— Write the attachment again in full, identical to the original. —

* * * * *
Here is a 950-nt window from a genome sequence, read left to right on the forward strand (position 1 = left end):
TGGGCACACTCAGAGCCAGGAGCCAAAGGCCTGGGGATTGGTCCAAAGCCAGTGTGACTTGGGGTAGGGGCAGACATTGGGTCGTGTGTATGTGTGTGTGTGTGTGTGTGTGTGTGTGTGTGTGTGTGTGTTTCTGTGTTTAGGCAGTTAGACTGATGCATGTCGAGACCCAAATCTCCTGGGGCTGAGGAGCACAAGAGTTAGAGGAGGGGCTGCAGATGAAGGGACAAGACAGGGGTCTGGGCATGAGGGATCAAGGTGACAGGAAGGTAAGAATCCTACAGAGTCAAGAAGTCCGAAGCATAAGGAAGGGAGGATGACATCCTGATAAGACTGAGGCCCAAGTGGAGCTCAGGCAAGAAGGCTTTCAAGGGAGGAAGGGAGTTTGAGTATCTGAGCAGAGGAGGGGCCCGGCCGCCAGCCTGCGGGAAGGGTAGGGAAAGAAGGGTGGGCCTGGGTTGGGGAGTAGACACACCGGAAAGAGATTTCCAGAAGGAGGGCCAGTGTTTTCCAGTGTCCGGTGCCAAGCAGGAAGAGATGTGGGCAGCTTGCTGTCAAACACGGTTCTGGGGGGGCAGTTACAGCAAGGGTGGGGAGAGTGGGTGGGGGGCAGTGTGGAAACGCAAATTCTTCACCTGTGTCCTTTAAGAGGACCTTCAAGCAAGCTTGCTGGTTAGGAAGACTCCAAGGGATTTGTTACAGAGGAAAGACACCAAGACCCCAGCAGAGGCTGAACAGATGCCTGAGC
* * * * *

Here is a 950-nt window from a genome sequence, read left to right on the forward strand (position 1 = left end):
TGGGCACACTCAGAGCCAGGAGCCAAAGGCCTGGGGATTGGTCCAAAGCCAGTGTGACTTGGGGTAGGGGCAGACATTGGGTCGTGTGTATGTGTGTGTGTGTGTGTGTGTGTGTGTGTGTGTGTGTGTGTTTCTGTGTTTAGGCAGTTAGACTGATGCATGTCGAGACCCAAATCTCCTGGGGCTGAGGAGCACAAGAGTTAGAGGAGGGGCTGCAGATGAAGGGACAAGACAGGGGTCTGGGCATGAGGGATCAAGGTGACAGGAAGGTAAGAATCCTACAGAGTCAAGAAGTCCGAAGCATAAGGAAGGGAGGATGACATCCTGATAAGACTGAGGCCCAAGTGGAGCTCAGGCAAGAAGGCTTTCAAGGGAGGAAGGGAGTTTGAGTATCTGAGCAGAGGAGGGGCCCGGCCGCCAGCCTGCGGGAAGGGTAGGGAAAGAAGGGTGGGCCTGGGTTGGGGAGTAGACACACCGGAAAGAGATTTCCAGAAGGAGGGCCAGTGTTTTCCAGTGTCCGGTGCCAAGCAGGAAGAGATGTGGGCAGCTTGCTGTCAAACACGGTTCTGGGGGGGCAGTTACAGCAAGGGTGGGGAGAGTGGGTGGGGGGCAGTGTGGAAACGCAAATTCTTCACCTGTGTCCTTTAAGAGGACCTTCAAGCAAGCTTGCTGGTTAGGAAGACTCCAAGGGATTTGTTACAGAGGAAAGACACCAAGACCCCAGCAGAGGCTGAACAGATGCCTGAGC